Throughout the COVID-19 pandemic, a number of conservative leaders have used social media to push conspiracy theories about vaccines, masks, and the coronavirus itself. But if the past 17 months have taught me anything, it's that the universe won't hesitate to implement a little irony into any situation. This week, a Texas Republican leader who often posted conspiracies online died from COVID-19, a few days after sharing his last Facebook post — a screenshot of a tweet that casted doubt on vaccine effectiveness.
On Aug. 1, Dickinson City Council member and State Republican Executive Committee member H. Scott Apley was admitted to a medical facility in Galveston with "pneumonia-like symptoms" and a positive COVID-19 test, per a GoFundMe page set up by the family. Following his admission, Apley was sedated and put on a ventilator.
Then, on Wednesday, an update confirmed that Apley had passed. The fundraiser, which has raised over $30,000 of its $50,000 goal, stated, "[Apley] leaves behind his wife, Melissa, who is COVID positive, as well as their infant son Reid." In a Facebook post, the county Republican party said Apley's death was a "tragedy", adding, "God remains in control although this is yet another tough one to swallow."
While Apley's passing is indeed tragic, it was likely avoidable. CDC data shows that, even with the Delta Variant sweeping through the U.S, less than 0.004% of people who are fully vaccinated have experienced a breakthrough case requiring hospitalization, and overall less than 0.001% have died from the virus.
Apley's GoFundMe page doesn't mention if he was vaccinated, but given his anti-vax social media activity, it's reasonable to guess he wasn't. The tweet he reshared on Facebook shortly before his death read, "In 6 months, we’ve gone from the vax ending the pandemic—to you can still get covid even if vaxxed—to you can pass covid onto others even if vaxxed."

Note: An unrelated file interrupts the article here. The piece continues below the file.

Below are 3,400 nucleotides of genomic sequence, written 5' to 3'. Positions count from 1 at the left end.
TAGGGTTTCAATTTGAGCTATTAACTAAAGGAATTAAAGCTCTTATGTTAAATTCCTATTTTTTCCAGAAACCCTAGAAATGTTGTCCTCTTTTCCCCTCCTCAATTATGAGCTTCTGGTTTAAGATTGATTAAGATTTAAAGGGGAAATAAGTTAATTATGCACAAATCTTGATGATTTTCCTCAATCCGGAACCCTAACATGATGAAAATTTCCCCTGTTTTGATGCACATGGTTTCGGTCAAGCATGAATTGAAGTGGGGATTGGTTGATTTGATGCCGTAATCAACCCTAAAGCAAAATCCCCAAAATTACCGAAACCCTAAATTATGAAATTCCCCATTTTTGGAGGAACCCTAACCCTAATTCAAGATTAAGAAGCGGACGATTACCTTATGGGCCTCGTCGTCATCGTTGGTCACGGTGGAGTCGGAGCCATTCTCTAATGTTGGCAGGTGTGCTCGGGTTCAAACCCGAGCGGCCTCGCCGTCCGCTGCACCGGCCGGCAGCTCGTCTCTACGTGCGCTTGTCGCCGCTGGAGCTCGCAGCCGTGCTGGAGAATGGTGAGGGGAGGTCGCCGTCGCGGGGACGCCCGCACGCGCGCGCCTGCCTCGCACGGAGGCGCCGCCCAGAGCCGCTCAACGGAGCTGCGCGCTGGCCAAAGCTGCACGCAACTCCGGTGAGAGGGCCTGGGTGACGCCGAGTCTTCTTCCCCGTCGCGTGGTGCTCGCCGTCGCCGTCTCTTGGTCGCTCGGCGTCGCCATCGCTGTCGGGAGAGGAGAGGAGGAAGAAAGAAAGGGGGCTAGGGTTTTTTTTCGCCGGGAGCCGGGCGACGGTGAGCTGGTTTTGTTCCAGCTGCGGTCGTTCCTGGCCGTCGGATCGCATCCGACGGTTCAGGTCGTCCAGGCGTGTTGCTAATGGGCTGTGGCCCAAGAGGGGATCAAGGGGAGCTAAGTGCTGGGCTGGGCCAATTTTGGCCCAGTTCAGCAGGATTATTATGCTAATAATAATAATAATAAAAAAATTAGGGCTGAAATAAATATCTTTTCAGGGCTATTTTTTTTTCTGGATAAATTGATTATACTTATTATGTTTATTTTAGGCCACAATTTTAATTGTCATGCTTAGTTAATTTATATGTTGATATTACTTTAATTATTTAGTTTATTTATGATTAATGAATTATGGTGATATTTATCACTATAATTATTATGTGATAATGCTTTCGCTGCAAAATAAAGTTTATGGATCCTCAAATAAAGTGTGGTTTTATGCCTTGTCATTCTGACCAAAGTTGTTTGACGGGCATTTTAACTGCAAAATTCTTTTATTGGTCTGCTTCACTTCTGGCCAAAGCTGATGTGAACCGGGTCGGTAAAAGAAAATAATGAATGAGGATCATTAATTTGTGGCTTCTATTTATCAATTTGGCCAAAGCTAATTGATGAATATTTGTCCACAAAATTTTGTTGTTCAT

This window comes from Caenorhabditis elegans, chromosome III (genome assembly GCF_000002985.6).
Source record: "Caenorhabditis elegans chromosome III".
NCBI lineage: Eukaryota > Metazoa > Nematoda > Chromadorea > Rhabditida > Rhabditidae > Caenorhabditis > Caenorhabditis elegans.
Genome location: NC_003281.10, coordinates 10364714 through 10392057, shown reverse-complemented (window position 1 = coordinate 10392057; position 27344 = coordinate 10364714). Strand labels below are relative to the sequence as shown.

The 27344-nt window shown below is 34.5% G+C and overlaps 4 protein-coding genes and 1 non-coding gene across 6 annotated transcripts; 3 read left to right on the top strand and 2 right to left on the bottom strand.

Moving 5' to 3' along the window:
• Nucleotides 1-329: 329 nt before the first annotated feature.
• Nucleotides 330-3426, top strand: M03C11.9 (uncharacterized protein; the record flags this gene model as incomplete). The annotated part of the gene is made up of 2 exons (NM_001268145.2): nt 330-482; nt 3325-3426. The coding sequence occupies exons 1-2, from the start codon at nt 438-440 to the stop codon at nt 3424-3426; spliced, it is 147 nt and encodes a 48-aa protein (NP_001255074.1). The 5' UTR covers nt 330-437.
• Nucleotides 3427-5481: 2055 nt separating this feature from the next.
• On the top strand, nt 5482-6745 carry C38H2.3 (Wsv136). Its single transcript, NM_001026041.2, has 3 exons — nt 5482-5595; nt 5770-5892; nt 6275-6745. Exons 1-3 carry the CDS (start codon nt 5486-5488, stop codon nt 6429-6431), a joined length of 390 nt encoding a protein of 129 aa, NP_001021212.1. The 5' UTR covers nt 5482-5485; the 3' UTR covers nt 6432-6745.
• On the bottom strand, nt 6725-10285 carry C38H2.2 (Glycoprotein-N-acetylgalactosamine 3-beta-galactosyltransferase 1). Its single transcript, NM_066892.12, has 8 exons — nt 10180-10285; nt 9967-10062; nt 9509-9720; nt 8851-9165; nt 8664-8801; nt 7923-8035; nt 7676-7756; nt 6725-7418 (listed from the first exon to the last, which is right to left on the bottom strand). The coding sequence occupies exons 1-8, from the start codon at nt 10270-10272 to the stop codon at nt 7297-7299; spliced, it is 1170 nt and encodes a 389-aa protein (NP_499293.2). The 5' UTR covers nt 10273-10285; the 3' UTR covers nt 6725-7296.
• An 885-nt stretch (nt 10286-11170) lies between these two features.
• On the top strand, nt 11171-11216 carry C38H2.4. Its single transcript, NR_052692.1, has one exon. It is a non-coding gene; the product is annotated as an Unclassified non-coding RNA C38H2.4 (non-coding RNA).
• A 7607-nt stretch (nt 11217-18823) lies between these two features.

Apley's entire social media presence is basically a snapshot of conservative conspiracy theories that have run rampant throughout the pandemic. He reportedly even shared a rap that downplayed the COVID-19 mortality rate in attempts to make the entire pandemic look like a hoax.
If that wasn't enough, Apley posted about a "mask burning" event taking place at a bar in May, writing, "I wish I lived in the area!" Last month, he also shared a Facebook meme equating COVID-19 safety measures with Nazism.
Perhaps most egregiously, though, was Apley's response to former Baltimore health commissioner Leana Wen's celebration about the Pfizer vaccine's efficacy this spring. When Wen tweeted about the news, Apley responded with a tweet that read, "You are an absolute enemy of a free people. #ShoveTheCarrotWhereTheSunDontShine."
Some might balk at the notion of sifting through Apley's social media to find content like this. However, Apley wasn't just some random anti-vaxxer who happened to die from COVID-19. He held positions of power within his communities, even if they may be small. It's no small thing for a politician in Texas, which ranks 36th in the U.S. for vaccination rates, to push an opinion that can endanger others.
Vaccination rates are complicated because they don't tell the entire story. Given the amount of anti-vaxxers running around, it's easy to assume anyone without a vaccine simply doesn't want one. While the Texas Tribune reported that mistrust is a leading cause of vaccine hesitancy, Dr. David Lakey, the chief medical officer of the University of Texas System, told the outlet that the reason behind this mistrust varies.
For example, he said that white conservatives show a "distrust of government." But for Black and Latinx residents, the mistrust comes from a "lack of trust in the health care system,” which has historically failed their communities. In addition, language barriers and the simple inability to get a day off or transportation to a vaccine site means many people who may want the jab — or who are open to being educated about vaccines — are left out of the loop.
Recently, some Republicans have done quite an about-face when it comes to vaccines. Notably, former White House press secretary Sarah Sanders admitted she's vaccinated (although she tried to credit Trump for it), and Fox News host Sean Hannity tried to encourage viewers to take COVID-19 seriously. But while some top Republicans are changing their tune, it only goes so far when people like Apley — who could be quite influential within their local communities — continue to spread the propaganda they backed only months ago.